This large window is dedicated to the memory of the Rev. Henry MacNamara, Bishop Forbes’s successor at St Paul’s Church from 1875 to his death in 1885. The window is composed of four tall lights, each divided into three sections. When this window was installed in 1887, the Rev. Edward Gough, the Priest at St Paul’s 1885-1895, described it as a visual reminder of the links between St Paul’s and the Early Church, and with the religious life of the British Isles.

The upper section depicts four saints of the Early Church: Saints Chrysostom and Basil of the Eastern Church; and Saints Augustine and Ambrose of the Western Church. Gough described the figures in the central section as ‘four representative saints of Great Britain’, linking together our national history. From the left these are St. David, King of Scotland, 1124-1153, holding Brechin Cathedral, which he founded; St Columba, the Irish missionary, dressed as Abbot of Iona, 563; St. Edward the Confessor, King of England, 1042-1066, holding St John’s ring; and St. Cuthbert*, Prior of Melrose Abbey and Bishop of Lindisfarne (c.635-687). The lower section illustrates incidents in the lives of the principal figures above. David is shown distributing alms; Columba is preaching to the Picts; Edward the Confessor is receiving St John’s ring from pilgrims; and Cuthbert is declining the offer of the See of Lindisfarne.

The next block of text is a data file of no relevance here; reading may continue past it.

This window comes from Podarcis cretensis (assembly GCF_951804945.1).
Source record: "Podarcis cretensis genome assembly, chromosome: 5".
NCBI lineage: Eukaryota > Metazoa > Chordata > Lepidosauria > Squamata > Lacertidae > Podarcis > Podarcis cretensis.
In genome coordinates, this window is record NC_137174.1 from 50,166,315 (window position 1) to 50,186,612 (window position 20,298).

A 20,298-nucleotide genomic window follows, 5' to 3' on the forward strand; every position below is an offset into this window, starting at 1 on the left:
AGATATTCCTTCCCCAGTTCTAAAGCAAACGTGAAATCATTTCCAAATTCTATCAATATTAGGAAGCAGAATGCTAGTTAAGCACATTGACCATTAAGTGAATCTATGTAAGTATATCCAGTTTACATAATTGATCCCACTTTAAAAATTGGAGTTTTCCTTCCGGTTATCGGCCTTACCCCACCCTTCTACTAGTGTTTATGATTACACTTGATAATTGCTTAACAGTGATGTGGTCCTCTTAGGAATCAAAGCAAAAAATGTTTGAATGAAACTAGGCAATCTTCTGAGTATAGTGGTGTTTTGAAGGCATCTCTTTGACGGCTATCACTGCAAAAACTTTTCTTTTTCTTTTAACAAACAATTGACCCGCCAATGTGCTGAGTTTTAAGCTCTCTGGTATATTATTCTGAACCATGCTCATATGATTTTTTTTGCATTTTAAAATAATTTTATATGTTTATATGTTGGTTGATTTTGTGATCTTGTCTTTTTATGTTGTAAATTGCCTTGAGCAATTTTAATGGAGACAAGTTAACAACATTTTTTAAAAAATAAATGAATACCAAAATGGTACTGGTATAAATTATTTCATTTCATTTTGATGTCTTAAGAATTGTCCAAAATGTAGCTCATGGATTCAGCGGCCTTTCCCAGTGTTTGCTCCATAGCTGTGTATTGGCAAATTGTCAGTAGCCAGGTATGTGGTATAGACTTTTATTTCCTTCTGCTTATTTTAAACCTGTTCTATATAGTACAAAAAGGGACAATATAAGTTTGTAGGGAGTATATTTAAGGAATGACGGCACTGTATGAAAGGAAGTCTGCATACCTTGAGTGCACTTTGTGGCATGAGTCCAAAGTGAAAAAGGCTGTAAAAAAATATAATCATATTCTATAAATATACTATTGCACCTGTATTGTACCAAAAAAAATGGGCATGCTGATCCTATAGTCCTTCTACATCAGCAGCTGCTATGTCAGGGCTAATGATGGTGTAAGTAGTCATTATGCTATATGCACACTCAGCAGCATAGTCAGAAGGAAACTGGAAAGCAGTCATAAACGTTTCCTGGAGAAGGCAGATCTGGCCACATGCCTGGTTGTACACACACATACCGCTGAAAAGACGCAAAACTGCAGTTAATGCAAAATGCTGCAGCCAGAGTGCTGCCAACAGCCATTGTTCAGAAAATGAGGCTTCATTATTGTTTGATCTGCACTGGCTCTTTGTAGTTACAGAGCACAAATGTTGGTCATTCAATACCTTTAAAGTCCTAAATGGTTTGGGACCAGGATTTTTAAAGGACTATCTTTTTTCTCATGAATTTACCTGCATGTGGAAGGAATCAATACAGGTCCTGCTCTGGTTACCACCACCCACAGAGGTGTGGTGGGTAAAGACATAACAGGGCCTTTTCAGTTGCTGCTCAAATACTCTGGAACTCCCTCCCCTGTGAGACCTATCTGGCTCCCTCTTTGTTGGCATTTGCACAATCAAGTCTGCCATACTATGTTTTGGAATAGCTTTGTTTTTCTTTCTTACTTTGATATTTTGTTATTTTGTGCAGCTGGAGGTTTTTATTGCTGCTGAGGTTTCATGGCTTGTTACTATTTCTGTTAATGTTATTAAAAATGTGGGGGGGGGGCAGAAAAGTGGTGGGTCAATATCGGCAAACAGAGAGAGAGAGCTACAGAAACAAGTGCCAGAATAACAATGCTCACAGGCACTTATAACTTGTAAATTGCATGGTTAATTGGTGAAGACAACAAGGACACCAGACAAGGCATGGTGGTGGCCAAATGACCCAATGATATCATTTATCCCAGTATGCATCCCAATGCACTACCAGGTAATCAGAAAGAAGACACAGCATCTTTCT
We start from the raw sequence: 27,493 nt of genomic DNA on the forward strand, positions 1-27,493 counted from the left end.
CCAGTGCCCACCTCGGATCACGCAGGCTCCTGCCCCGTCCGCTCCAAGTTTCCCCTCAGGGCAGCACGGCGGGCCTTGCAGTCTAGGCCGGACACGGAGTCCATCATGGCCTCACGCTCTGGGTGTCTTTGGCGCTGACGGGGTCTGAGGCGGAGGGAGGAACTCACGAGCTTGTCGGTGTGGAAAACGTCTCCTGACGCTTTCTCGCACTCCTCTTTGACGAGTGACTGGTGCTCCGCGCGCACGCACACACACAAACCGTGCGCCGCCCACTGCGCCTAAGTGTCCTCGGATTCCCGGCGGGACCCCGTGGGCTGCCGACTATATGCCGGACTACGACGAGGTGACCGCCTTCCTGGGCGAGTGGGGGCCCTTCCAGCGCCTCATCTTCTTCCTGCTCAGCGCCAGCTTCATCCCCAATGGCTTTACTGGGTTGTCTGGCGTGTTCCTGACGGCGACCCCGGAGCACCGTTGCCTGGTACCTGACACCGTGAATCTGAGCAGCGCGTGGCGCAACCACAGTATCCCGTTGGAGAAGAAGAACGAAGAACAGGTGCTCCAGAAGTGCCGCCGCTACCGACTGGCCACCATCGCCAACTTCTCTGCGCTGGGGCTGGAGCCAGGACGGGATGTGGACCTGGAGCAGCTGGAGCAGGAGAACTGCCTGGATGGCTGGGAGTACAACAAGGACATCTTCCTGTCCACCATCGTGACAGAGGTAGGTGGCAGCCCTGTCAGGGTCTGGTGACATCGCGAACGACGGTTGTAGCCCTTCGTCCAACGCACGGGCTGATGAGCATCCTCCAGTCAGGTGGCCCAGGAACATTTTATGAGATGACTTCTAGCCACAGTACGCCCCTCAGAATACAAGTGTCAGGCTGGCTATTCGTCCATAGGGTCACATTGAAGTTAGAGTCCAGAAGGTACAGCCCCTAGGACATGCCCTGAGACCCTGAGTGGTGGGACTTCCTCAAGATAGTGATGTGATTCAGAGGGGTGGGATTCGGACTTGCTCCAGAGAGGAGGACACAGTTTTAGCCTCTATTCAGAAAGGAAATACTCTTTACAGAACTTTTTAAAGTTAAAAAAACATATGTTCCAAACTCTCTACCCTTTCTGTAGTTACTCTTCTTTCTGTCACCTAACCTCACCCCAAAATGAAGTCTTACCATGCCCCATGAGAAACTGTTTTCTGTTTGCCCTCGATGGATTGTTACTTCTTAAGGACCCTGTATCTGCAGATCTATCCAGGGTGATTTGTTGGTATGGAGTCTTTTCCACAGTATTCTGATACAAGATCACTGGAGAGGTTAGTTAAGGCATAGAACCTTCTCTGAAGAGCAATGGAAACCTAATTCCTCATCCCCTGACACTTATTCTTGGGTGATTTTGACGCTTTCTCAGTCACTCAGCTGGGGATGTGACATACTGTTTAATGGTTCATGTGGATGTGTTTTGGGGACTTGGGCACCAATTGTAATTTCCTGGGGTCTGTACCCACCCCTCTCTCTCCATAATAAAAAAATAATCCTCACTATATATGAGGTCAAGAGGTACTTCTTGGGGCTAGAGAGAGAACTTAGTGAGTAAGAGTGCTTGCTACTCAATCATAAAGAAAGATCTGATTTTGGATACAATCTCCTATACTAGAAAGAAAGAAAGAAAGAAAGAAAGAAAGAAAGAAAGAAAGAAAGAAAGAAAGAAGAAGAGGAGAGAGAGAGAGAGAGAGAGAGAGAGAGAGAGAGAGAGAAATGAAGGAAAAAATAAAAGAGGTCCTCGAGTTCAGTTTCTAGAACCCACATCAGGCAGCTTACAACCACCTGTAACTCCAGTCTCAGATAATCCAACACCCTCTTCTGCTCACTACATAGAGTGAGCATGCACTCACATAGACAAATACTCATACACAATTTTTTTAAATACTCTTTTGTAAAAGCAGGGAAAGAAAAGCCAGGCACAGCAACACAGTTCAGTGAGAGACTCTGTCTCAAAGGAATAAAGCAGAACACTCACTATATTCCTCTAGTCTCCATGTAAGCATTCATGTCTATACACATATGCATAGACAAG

The tracery above the main window features Christian imagery relating to the Crucifixion and the Holy Eucharist.

*St Cuthbert is shown holding the crowned head of King Oswald of Northumbria (c.604-642). Oswald was killed at the battle of Maserfield and his body dismembered. Later it was interred in St Cuthbert’s tomb in Durham Cathedral, hence the association. There is a sea bird in the corner, a reminder of Cuthbert’s life on Lindisfarne.